Gallup: Americans More Satisfied with Military, Security, Economy’; Less Happy About Health Care, Environment

Construction workers work the construction of a new building partly covered with a large US flag on September 25, 2013 in Los Angeles, California, where the state's Governor Jerry Brown signed legislation that will raise the California minimum wage from $8 to $10 per hour by 2016. AFP PHOTO/Frederic J. …
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Ahead of President Donald Trump’s first State of the Union address, Gallup has polled Americans to gauge their satisfaction or lack thereof on issues ranging from the economy and national security to the environment.

The most striking partisan swing revealed in the poll relates to the economy, with Republicans’ (and Independents that lean right) satisfaction with it up 57 percent between 2017 and 2018.

Democrats’ satisfaction with the economy dropped 14 percent.

Overall, the polling found that Americans are more satisfied now with military readiness, national security, and the economy than they were at the end of President Barack Obama’s presidency, but less satisfied when it comes to health care, America’s image abroad, and the environment.

Gallup reported three areas — military, economy, and security — have the highest satisfaction ratings of the 21 issues asked about in the poll.

The acceptance of LGBT people and women’s status in the U.S. also have high satisfaction rates, according to Gallup. But the 58 percent rating for women is still down substantially from the 72 percent who were satisfied in 2008 — the last time the question was asked.

Gallup noted the decline in women’s status might be the result of sexual harassment and discrimination cases in the headlines in recent months.

Gallup found that Americans are least satisfied with the nation’s efforts to deal with poverty and homelessness.

Gallup’s “Mood of the Nation” poll, conducted Jan.2-7, revealed that satisfaction with security from terrorism is up 13 percent and both military strength and the economy each gained 12 percentage points.

Gallup reported:

Perhaps related to the shift from a Democratic to a Republican president, most of the changes in satisfaction reflect the issues perceived as strengths and weaknesses for each party.

Americans typically credit Republicans with doing a better job on national security and defense, while they rate Democrats better on handling the environment and healthcare.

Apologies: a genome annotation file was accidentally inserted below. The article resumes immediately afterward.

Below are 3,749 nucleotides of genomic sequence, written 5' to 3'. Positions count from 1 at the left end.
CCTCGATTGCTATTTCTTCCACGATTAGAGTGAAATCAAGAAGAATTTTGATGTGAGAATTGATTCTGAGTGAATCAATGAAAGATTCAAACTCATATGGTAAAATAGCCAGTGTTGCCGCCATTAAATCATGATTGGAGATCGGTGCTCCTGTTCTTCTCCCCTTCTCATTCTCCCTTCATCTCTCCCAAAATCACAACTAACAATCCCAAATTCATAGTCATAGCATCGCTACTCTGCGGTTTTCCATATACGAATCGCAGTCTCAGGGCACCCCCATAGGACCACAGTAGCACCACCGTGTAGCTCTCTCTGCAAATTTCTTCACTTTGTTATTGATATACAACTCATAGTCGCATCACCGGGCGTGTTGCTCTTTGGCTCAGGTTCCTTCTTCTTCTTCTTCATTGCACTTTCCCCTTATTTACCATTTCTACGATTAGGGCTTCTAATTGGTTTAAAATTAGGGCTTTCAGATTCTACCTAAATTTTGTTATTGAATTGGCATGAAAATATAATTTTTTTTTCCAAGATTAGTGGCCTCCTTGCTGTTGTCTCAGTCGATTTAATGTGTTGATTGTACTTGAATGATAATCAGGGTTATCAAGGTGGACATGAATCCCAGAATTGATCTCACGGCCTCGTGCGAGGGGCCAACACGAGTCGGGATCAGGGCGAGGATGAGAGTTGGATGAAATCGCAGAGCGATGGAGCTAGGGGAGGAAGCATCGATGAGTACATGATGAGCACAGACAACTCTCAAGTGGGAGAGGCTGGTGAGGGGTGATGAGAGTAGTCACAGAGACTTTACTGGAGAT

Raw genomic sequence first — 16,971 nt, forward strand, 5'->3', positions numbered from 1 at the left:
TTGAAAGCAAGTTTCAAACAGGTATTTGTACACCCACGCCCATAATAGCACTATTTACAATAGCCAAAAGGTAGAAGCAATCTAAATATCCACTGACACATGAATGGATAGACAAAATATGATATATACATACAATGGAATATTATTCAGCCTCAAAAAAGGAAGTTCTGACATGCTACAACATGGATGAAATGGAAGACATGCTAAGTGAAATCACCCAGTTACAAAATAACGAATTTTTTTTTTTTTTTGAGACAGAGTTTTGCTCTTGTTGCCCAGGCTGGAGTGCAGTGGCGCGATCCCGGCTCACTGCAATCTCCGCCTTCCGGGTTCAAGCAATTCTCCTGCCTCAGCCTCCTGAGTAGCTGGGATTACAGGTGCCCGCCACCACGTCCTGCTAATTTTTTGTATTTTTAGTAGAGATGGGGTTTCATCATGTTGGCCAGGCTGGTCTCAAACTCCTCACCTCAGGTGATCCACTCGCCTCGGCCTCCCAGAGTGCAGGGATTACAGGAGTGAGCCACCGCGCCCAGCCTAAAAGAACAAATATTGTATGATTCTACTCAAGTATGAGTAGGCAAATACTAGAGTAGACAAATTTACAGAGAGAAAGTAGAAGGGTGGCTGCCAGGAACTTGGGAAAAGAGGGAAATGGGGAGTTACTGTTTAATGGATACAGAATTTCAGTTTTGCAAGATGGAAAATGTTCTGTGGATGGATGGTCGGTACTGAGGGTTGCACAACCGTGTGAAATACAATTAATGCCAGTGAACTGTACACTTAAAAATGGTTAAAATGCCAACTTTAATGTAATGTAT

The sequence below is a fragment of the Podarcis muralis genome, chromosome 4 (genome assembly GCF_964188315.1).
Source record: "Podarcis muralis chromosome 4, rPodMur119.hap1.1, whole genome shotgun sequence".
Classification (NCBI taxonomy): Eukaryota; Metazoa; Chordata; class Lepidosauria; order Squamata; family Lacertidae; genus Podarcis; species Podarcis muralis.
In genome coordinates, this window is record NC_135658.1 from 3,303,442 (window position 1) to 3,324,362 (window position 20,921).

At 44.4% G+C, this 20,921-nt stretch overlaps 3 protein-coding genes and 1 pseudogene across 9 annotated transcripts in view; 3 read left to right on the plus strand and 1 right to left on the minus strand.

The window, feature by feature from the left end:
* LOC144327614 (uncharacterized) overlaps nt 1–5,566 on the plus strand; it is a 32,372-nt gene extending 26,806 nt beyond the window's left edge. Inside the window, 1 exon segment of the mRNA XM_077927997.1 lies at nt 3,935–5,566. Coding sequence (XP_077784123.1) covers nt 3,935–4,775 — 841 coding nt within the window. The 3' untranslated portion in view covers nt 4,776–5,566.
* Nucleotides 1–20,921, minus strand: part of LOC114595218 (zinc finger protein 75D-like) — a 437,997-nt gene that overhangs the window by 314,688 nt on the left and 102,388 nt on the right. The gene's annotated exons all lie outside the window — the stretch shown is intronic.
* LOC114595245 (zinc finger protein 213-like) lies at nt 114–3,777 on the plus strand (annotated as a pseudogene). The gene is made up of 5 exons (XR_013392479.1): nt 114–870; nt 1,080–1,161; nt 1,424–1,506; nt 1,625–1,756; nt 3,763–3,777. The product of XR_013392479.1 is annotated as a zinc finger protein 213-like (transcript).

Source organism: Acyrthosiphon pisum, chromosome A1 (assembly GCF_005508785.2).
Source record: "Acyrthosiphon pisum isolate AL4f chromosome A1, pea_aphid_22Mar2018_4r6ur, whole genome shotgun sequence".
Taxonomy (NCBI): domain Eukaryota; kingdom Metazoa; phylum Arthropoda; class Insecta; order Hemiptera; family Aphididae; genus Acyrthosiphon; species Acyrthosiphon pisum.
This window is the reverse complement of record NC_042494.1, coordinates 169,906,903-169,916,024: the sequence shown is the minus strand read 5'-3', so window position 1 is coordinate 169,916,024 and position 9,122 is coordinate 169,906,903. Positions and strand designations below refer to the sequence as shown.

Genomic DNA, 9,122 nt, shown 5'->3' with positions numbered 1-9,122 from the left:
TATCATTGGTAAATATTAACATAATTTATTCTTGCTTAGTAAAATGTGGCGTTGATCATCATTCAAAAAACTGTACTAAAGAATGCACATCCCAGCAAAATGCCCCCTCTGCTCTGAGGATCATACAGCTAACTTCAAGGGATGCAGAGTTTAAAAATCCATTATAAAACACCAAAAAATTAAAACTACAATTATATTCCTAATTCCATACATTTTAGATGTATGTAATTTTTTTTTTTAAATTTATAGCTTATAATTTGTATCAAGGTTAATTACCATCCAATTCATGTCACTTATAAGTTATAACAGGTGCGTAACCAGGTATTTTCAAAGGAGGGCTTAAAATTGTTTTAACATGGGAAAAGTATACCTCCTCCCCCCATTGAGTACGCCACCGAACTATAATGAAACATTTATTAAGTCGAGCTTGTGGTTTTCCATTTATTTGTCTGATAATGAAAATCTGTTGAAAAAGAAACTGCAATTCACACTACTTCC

Increased satisfaction with the economy is likely related to consistent reports of improved economic indicators over the past year, including employment, GDP growth, consumer spending and the stock market.

Decreased satisfaction with the role of the U.S. in world affairs is likely attributable to Americans’ poor ratings of Trump’s handling of foreign affairs and coincides with record-low approval of the country’s leadership across the rest of the world.

Predictably, Gallup found that Republicans are more satisfied on every issue compared with last year, and Democrats are less satisfied with most.

Gallup noted that large drops in Democrats’ satisfaction rating together with some small increases among Republicans meant overall decreases in how American feel about access to affordable health care, the role the U.S. plays in the world, and environmental issues.

“These shifts in satisfaction reflect the partisan lenses that increasingly color the way the two groups view the state of the nation,” Gallup reported on the implications of the poll. “Satisfaction with the economy is a prime example: There are signs suggesting the economy is improving, but Democrats’ satisfaction with the U.S. economy has dropped.”

“This suggests their perceptions may be at least partially influenced by political partisanship — though other concerns such as income inequality may be at play,” Gallup reported, noting that Republicans watching the State of the Union will likely agree with President Donald’s Trump assessment of the nation’s state while Democrats likely will not.

The Gallup poll is based on telephone interviews with a random sample of 1,024 adults, aged 18 and older, living in all 50 U.S. states and the District of Columbia, on cellphones and landlines. The poll has a margin of sampling error of plus or minus four percentage points.


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